Adults' Conceptions of Everyday Memory Failures in Others: Factors That Mediate the Effects of Target Age

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Abstract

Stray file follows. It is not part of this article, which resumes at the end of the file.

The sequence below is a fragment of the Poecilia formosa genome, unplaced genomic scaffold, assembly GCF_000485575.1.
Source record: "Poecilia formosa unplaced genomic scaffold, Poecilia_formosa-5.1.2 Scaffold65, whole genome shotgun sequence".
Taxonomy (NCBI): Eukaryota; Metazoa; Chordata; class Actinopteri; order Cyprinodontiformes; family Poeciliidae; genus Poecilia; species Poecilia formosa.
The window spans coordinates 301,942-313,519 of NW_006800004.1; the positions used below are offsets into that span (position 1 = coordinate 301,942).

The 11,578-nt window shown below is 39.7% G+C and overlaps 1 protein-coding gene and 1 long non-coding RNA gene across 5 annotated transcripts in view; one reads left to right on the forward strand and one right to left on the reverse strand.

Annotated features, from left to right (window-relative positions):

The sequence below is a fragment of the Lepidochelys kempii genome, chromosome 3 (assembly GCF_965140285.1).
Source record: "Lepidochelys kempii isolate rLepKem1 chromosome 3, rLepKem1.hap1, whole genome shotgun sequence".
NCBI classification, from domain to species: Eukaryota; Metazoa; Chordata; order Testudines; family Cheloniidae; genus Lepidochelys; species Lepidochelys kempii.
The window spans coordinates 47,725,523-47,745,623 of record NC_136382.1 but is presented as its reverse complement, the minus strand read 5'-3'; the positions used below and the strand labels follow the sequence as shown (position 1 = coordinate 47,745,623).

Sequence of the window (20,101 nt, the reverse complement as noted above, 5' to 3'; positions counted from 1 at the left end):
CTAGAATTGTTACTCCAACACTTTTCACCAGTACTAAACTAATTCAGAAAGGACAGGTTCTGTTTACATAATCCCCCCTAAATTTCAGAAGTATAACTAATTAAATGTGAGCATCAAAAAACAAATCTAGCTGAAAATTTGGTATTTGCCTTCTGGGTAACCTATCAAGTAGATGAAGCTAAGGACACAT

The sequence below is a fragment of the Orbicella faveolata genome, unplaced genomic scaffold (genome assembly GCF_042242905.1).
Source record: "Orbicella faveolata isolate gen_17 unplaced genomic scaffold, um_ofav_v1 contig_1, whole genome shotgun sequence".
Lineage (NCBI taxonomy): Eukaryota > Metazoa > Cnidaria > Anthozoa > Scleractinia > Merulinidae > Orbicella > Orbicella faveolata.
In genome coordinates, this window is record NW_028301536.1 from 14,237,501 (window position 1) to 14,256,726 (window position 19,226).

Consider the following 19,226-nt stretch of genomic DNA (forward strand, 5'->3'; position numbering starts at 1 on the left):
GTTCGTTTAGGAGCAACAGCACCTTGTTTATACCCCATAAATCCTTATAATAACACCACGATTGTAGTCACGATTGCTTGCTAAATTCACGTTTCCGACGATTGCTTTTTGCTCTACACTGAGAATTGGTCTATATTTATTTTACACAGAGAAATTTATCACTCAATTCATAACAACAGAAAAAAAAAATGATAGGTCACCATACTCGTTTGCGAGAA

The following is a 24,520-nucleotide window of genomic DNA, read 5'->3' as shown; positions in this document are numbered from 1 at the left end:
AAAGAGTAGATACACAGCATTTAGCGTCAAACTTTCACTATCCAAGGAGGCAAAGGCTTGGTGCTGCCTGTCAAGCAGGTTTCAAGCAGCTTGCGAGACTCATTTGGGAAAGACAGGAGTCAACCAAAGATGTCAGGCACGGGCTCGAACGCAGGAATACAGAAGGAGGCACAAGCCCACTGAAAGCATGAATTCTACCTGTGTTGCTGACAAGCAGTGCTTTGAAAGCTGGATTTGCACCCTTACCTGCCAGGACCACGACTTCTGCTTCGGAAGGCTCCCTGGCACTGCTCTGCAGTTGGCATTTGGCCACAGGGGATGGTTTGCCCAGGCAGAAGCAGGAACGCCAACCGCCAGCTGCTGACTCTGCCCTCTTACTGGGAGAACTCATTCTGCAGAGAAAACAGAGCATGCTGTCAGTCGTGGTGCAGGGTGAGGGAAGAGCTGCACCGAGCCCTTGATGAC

This study investigated young and older adults' conceptions of memory failures in others. One hundred young and 100 older adults rated memory failures in targets of 20, 40, 60, and 80 years of age as to how likely the memory failures were due to lack of effort or lack of ability. With increasing age, targets' forgetful episodes were rated as less likely to be caused by lack of effort and more likely to be due to lack of ability. A Subject Age × Target Age interaction on ability ratings showed age to be more salient for older subjects. Memory content, type of memory, subject sex, and target sex all influenced judgment of memory failure. The results support Erber's (1989) notion of a double standard in memory-failure appraisal; they demonstrated that adults' conceptions of memory include a decremental view of memorial ability with increasing age that is differentially sensitive to subject, target, and memorial variables.

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